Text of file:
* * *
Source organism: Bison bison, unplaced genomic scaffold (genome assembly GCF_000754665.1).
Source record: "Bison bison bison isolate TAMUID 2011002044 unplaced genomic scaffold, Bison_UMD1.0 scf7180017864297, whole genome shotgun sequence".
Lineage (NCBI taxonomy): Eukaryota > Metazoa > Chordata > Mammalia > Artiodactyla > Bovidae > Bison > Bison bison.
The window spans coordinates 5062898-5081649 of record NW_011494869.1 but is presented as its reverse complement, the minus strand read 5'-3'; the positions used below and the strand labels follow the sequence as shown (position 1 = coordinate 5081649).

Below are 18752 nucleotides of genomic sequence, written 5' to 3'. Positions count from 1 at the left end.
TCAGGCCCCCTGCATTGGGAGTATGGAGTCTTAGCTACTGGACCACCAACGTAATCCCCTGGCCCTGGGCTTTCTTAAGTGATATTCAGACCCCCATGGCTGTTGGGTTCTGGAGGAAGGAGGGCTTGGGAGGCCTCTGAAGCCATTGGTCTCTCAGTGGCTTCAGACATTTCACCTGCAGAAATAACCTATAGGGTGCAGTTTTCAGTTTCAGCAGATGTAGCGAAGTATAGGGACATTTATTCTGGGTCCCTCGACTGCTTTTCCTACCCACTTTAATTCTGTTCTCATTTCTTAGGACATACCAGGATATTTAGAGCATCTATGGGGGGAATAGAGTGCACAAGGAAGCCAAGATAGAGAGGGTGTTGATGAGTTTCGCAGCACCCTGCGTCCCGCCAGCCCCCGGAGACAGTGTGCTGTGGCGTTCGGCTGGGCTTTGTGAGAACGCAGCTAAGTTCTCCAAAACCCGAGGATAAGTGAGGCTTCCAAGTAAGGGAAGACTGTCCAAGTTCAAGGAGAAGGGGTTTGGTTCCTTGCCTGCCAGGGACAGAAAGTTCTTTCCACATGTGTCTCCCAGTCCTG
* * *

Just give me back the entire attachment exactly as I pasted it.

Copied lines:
Source organism: Bison bison, unplaced genomic scaffold (genome assembly GCF_000754665.1).
Source record: "Bison bison bison isolate TAMUID 2011002044 unplaced genomic scaffold, Bison_UMD1.0 scf7180017864297, whole genome shotgun sequence".
Lineage (NCBI taxonomy): Eukaryota > Metazoa > Chordata > Mammalia > Artiodactyla > Bovidae > Bison > Bison bison.
The window spans coordinates 5062898-5081649 of record NW_011494869.1 but is presented as its reverse complement, the minus strand read 5'-3'; the positions used below and the strand labels follow the sequence as shown (position 1 = coordinate 5081649).

Below are 18752 nucleotides of genomic sequence, written 5' to 3'. Positions count from 1 at the left end.
TCAGGCCCCCTGCATTGGGAGTATGGAGTCTTAGCTACTGGACCACCAACGTAATCCCCTGGCCCTGGGCTTTCTTAAGTGATATTCAGACCCCCATGGCTGTTGGGTTCTGGAGGAAGGAGGGCTTGGGAGGCCTCTGAAGCCATTGGTCTCTCAGTGGCTTCAGACATTTCACCTGCAGAAATAACCTATAGGGTGCAGTTTTCAGTTTCAGCAGATGTAGCGAAGTATAGGGACATTTATTCTGGGTCCCTCGACTGCTTTTCCTACCCACTTTAATTCTGTTCTCATTTCTTAGGACATACCAGGATATTTAGAGCATCTATGGGGGGAATAGAGTGCACAAGGAAGCCAAGATAGAGAGGGTGTTGATGAGTTTCGCAGCACCCTGCGTCCCGCCAGCCCCCGGAGACAGTGTGCTGTGGCGTTCGGCTGGGCTTTGTGAGAACGCAGCTAAGTTCTCCAAAACCCGAGGATAAGTGAGGCTTCCAAGTAAGGGAAGACTGTCCAAGTTCAAGGAGAAGGGGTTTGGTTCCTTGCCTGCCAGGGACAGAAAGTTCTTTCCACATGTGTCTCCCAGTCCTG